Mystery deepens as rare, venomous sea snakes wash up on California shores

Mystery deepens as rare, venomous sea snakes wash up on California shores

It's the third time it's happened in recent months, and scientists are scratching their heads.

A passerby found a 20-inch-long yellow-bellied sea snake on a beach in California, marking the third time the rare, venomous snake has been found washed up on a Southern California beach.

Lifeguards in Coronado found the snake and put it in a bucket, but it died shortly afterward. Two other snakes of the same species were found on Southern California shores, one 27 inches long found on Huntington Beach last month, and one that was about 24 inches long in Ventura County back in October. All three of the snakes have died, according to a Los Angeles Times report.

Scientists aren’t sure why this is happening, but as with most unusual phenomena like this, El Nino appears to be a prime suspect. After all, the first time Pelamis platura was spotted in Southern California was back in 1972, also an El Nino year.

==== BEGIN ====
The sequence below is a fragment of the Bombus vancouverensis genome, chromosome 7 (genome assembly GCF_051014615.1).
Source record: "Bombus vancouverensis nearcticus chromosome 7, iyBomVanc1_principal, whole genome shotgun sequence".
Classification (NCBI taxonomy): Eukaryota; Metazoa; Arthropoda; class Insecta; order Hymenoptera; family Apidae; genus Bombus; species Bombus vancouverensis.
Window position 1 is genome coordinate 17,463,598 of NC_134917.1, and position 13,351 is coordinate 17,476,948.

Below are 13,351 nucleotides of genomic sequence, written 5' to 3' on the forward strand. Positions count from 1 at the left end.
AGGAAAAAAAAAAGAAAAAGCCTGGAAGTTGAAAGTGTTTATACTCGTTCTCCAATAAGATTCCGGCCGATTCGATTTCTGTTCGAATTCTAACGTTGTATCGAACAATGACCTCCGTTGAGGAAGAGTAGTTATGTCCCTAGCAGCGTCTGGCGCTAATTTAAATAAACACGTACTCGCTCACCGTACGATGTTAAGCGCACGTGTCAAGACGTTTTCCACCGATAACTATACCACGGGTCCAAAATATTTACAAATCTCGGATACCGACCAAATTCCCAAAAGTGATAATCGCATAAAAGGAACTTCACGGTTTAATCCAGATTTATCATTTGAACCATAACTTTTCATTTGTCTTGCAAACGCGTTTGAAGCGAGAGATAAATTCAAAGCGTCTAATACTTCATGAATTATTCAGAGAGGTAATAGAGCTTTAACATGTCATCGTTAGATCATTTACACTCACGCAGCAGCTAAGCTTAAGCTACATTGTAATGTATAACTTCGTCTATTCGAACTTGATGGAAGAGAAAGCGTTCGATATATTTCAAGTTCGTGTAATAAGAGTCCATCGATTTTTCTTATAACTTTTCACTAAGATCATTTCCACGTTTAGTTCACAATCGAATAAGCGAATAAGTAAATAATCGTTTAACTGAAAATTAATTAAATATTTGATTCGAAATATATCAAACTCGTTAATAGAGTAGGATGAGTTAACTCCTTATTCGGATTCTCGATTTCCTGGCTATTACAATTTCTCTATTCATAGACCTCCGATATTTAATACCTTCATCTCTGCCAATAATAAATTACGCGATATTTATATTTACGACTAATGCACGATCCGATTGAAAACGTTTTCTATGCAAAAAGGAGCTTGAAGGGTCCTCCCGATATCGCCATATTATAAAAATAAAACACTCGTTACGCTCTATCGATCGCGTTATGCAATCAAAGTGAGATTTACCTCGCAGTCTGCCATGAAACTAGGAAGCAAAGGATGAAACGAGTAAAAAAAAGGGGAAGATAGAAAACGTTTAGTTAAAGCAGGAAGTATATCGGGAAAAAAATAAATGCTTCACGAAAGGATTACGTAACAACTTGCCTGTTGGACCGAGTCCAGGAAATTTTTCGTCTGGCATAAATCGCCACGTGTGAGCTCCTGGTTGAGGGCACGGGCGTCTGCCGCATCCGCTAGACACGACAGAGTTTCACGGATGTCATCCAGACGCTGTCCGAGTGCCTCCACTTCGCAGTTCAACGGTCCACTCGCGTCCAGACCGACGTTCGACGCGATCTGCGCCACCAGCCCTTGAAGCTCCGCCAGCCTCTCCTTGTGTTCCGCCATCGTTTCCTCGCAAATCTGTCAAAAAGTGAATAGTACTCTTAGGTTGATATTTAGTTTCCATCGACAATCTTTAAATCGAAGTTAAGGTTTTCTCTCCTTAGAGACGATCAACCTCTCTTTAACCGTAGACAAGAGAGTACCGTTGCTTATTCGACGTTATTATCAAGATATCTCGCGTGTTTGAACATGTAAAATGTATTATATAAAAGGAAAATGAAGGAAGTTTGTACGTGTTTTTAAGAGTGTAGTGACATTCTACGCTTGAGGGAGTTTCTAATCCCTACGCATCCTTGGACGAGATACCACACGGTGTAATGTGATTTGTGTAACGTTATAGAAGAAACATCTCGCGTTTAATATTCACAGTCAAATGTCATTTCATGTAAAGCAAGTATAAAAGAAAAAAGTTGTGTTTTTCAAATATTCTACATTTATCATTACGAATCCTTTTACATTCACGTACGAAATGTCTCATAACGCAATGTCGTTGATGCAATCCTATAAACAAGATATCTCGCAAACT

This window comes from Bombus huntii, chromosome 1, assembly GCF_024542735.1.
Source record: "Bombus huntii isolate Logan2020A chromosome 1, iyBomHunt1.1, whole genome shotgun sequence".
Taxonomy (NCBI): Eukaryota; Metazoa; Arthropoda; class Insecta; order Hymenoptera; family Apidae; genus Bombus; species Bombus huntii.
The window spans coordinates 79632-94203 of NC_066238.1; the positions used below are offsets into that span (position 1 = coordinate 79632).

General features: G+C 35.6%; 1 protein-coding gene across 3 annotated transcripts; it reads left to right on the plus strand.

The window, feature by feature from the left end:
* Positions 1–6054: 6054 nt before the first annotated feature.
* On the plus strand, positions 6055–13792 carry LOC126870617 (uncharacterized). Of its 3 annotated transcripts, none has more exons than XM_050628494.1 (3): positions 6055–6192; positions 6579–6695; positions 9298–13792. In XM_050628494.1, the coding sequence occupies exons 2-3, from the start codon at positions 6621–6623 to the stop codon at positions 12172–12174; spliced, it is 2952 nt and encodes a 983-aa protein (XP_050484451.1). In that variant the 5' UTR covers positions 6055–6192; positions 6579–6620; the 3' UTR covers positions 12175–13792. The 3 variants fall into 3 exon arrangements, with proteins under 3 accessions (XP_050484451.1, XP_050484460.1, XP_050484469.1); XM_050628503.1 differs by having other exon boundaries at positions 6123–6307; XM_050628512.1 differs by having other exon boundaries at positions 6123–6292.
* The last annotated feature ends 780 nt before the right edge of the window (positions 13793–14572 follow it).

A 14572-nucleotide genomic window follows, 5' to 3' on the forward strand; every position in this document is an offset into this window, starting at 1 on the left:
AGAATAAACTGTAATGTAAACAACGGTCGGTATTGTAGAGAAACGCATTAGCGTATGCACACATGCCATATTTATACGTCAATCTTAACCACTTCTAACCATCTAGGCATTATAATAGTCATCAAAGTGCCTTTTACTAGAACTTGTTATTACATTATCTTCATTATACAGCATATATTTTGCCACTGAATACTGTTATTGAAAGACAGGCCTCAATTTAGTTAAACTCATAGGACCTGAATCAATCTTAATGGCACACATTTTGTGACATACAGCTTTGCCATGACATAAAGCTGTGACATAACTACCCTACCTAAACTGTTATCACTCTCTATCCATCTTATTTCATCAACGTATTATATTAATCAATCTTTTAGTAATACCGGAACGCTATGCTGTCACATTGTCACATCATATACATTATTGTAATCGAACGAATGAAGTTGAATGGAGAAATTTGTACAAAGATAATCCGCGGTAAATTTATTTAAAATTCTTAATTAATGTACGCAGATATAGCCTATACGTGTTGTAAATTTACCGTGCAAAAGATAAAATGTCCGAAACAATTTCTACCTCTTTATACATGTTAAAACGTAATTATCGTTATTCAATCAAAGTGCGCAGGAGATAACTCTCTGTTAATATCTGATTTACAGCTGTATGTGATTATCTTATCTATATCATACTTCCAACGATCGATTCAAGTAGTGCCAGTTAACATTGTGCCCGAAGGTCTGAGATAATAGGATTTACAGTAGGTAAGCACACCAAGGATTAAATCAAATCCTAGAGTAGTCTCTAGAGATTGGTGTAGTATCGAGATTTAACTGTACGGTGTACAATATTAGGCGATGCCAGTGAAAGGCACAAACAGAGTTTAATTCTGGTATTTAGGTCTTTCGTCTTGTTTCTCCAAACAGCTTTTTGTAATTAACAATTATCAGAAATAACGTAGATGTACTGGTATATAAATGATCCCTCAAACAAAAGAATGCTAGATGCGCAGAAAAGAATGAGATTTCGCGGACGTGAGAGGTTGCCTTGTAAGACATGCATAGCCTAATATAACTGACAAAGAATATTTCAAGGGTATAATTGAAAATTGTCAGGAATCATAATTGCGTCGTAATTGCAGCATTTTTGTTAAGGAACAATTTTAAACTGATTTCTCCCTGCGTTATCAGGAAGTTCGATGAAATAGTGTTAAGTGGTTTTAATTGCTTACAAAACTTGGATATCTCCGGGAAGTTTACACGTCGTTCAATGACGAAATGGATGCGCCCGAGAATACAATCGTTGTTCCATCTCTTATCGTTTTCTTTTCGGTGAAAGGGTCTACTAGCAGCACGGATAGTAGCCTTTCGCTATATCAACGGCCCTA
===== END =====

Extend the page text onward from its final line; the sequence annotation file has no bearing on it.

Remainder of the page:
These rare snakes may be trying to head north of their normal tropical habitats due to the unusually warm temperatures with a strong El Nino this year.

Although highly venomous, there are no recorded fatal bites from a yellow-bellied sea snake on a human. Compared to land-based serpents, these sea snakes have tiny fangs and can’t open their mouths nearly as wide, meaning it would be tough to get yourself bitten by one even if you tried.

The snake is characterized by its bright yellow underside and a paddle-like tail that allows it to swim effortlessly in the water. It is typically found in tropical waters — in this case the individual snake was most likely used to the waters of Central America and Mexico.

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